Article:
“Balloon” Pour Painting with Heather Mader
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I’m often called the “Queen of Balloon Rolls” because one of my signature techniques uses a blown-up balloon. This technique gives my art a flowing, soft movement. They are fun to do, and I often use a blown-up glove instead of a balloon. I use balloons and gloves in conjunction with Arteza’s acrylic pouring paints. These paints give me lots of bright colors to work with as well as the paint consistency that is needed for this type of art.
Let’s get started.
For this technique you will need:
- Arteza Premium Paints and/or Iridescent Paints - any color you choose will work (Arteza Pre-Mixed Pouring Paints eliminate Step #2, as you don’t need the additional pouring mediums)
- Arteza Canvas - any size
- Gloss Medium
- Floetrol (Latex paint conditioner)
- GAC800 (pouring paint extender)
- Stirring Sticks
- Balloon or Gloves
- Paper Towels
- Torch - a culinary torch works great for this
- Water - only if needed
Time: 30-40 minutes Dry Time: 2-3 Days Cure Time: 3-4 Weeks
Step 1: Prepare the Pouring Medium
In a large cup, mix Floetrol Gloss Medium and GAC800 in a ratio of 70/20/10. Stir until combined and smooth.
Step 2: Prepare the Paint
The ratio of paint to pouring medium will depend on the type of paint you are using, the viscosity of the paint and the thickness of your gloss medium. Make sure all the paints are the same consistency when you are done, adding drops of water if necessary.
You can estimate how much fluid paint (paint mixed with pouring medium) is needed by multiplying length x width (in inches) of the canvas you are using and dividing by 26. This will give an estimation of the amount of paint you will need.
TIP: You want the paint to naturally “flow” off the end of your stir stick, leaving a trace of paint that quickly disappears on the top of the paint in the cup. Think of it as the consistency of warmed honey.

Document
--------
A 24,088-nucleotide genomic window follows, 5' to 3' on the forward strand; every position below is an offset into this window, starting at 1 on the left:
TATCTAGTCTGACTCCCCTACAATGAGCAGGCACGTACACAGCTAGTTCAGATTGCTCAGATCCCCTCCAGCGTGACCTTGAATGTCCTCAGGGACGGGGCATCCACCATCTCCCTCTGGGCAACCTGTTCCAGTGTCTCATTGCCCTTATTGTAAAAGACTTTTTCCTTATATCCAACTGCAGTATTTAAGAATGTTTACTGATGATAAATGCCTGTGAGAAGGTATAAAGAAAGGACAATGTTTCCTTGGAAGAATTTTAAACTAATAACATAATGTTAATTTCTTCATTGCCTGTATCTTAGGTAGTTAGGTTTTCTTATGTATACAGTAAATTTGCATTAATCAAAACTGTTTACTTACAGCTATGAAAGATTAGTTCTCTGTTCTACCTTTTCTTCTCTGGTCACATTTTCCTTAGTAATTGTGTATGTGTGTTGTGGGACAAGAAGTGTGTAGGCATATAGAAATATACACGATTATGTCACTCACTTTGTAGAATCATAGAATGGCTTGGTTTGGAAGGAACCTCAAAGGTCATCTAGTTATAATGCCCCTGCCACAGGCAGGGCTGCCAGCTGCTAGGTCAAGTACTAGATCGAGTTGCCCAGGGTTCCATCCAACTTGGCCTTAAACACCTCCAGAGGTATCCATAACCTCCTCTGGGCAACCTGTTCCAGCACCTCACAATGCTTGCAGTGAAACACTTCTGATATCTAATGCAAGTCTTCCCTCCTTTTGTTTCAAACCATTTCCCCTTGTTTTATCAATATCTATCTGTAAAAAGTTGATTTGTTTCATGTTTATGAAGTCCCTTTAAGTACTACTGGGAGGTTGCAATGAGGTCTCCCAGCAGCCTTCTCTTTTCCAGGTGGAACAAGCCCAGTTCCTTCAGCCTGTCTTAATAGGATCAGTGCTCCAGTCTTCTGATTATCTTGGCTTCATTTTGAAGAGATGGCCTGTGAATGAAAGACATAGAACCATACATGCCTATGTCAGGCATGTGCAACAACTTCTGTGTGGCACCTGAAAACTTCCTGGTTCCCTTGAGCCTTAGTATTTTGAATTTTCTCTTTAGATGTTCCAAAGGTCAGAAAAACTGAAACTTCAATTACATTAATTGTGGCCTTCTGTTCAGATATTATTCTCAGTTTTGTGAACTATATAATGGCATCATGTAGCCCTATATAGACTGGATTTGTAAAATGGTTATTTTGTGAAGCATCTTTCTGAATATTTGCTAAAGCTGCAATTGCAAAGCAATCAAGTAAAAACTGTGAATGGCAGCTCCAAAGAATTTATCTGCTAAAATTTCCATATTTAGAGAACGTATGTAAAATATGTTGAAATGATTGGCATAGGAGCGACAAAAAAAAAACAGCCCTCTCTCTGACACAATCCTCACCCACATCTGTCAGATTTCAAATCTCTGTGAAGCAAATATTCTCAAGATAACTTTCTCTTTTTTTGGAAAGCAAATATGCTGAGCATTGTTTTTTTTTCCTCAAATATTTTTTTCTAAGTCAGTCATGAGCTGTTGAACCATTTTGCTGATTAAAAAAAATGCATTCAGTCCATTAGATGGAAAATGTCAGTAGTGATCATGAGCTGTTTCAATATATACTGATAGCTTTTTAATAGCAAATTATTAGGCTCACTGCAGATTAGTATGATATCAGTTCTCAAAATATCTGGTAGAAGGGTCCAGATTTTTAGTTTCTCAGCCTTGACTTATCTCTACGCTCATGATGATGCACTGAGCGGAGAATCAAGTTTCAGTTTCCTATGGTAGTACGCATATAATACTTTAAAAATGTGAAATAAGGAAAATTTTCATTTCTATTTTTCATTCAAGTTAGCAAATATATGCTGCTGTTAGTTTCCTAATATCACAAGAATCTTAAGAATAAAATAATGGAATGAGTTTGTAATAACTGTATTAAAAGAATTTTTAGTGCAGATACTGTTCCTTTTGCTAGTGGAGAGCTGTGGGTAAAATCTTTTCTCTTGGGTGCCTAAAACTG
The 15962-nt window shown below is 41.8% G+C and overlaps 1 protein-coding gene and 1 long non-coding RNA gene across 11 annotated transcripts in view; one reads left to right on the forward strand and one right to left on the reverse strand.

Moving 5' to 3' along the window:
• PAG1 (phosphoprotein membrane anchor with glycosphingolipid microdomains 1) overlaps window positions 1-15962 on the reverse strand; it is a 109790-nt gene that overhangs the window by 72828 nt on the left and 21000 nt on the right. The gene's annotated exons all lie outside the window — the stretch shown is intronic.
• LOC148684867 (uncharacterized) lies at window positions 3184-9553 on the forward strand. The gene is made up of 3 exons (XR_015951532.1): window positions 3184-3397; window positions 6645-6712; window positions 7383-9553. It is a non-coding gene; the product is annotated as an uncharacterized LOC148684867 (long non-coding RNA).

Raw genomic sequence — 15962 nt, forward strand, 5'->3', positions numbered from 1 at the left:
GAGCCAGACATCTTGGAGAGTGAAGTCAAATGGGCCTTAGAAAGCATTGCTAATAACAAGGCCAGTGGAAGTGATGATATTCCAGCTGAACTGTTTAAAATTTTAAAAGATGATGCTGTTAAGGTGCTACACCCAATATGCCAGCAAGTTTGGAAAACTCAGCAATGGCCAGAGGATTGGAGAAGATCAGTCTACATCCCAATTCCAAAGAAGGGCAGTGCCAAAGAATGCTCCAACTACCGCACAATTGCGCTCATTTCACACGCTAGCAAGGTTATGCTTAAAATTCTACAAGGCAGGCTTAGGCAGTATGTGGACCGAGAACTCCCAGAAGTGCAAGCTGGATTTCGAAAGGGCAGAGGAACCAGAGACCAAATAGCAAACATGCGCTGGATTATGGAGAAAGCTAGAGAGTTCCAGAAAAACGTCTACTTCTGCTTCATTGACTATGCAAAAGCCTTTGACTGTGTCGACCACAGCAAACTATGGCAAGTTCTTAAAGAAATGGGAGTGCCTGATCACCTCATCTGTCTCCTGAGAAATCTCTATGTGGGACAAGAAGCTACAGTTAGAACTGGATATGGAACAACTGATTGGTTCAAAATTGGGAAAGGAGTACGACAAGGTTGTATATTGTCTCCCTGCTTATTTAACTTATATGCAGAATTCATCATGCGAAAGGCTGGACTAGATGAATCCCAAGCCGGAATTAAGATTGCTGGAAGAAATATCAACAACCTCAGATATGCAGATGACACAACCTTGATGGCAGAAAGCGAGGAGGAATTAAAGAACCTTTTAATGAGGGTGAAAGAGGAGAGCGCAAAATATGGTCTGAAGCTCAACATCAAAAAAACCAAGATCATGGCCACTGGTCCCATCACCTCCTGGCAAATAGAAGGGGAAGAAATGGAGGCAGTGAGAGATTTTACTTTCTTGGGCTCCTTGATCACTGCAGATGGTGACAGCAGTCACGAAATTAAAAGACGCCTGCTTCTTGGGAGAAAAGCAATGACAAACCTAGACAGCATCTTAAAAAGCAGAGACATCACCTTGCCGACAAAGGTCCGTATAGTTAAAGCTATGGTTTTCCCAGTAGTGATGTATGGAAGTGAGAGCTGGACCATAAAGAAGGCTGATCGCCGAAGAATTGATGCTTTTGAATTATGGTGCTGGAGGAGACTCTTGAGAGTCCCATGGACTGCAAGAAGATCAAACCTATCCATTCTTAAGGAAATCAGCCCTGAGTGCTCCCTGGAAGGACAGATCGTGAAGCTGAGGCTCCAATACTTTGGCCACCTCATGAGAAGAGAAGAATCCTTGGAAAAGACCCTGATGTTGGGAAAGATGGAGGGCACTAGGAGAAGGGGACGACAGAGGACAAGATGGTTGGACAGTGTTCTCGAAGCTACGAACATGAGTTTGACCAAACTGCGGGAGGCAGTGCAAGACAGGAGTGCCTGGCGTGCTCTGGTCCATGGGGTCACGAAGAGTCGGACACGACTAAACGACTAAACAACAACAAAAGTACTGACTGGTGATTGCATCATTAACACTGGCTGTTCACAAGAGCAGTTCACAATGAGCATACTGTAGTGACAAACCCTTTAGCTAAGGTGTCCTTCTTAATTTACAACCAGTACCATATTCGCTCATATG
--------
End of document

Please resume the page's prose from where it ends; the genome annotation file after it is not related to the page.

Step 3: Drizzle Your Paint on The Canvas
Choose your Arteza Canvas and drizzle your paint all over the canvas. For this painting, I followed the colors of the rainbow—from Violets, Purples and Blues to Red, Pink Orange and Yellow. Add any colors you like to get the effect you desire.
Step 4: Blow Up Your Balloon
If you are using a balloon, blow it up! Make sure it is a manageable size for you to handle. If you are using a glove, you can blow it up and tie off the wrist, then tie off the fingers (leaving the thumb) and snip off the excess vinyl material with scissors.
TIP: If you have arthritis or have limited hand strength, the balloon is the easiest choice for this.
Step 5: Roll, Roll, Roll
Roll the balloon across the drizzled paint to create a “feathery” effect, wiping the balloon off with paper towels after each roll. If you have spots with dry canvas, feel free to drizzle on more paint. The biggest trick to doing balloon rolls is making sure your paint isn’t too watery thin, otherwise the patterns won’t stay.
TIP: Use varying degrees of pressure to create different effects and try “kissing” the canvas for a balloon kiss!
Step 6: Make Sure You Love It
Step back and look at your painting from all angles. See if you love it or what you might like to change. If the colors have gotten muddied, scrape off that part and try again. Make sure there are no spots on the canvas that have thick puddles of paint left on it and also that no spots are bare.
Use the torch to pop any air bubbles that might remain on the surface and then leave it to dry on a level spot, elevated, so air can flow under it. It will take 1-3 days to dry, depending on humidity, temperature and airflow. After the painting has cured for 2-3 weeks, you can add varnish to bring back the vibrancy and to protect the painting.
I hope you enjoyed this tutorial and will try out my Balloon Roll Technique too! For more tutorials, techniques and demonstrations, please follow me on YouTube, Instagram and Facebook or visit me on the web at Heather Mader Art!
You can see the technique in this video!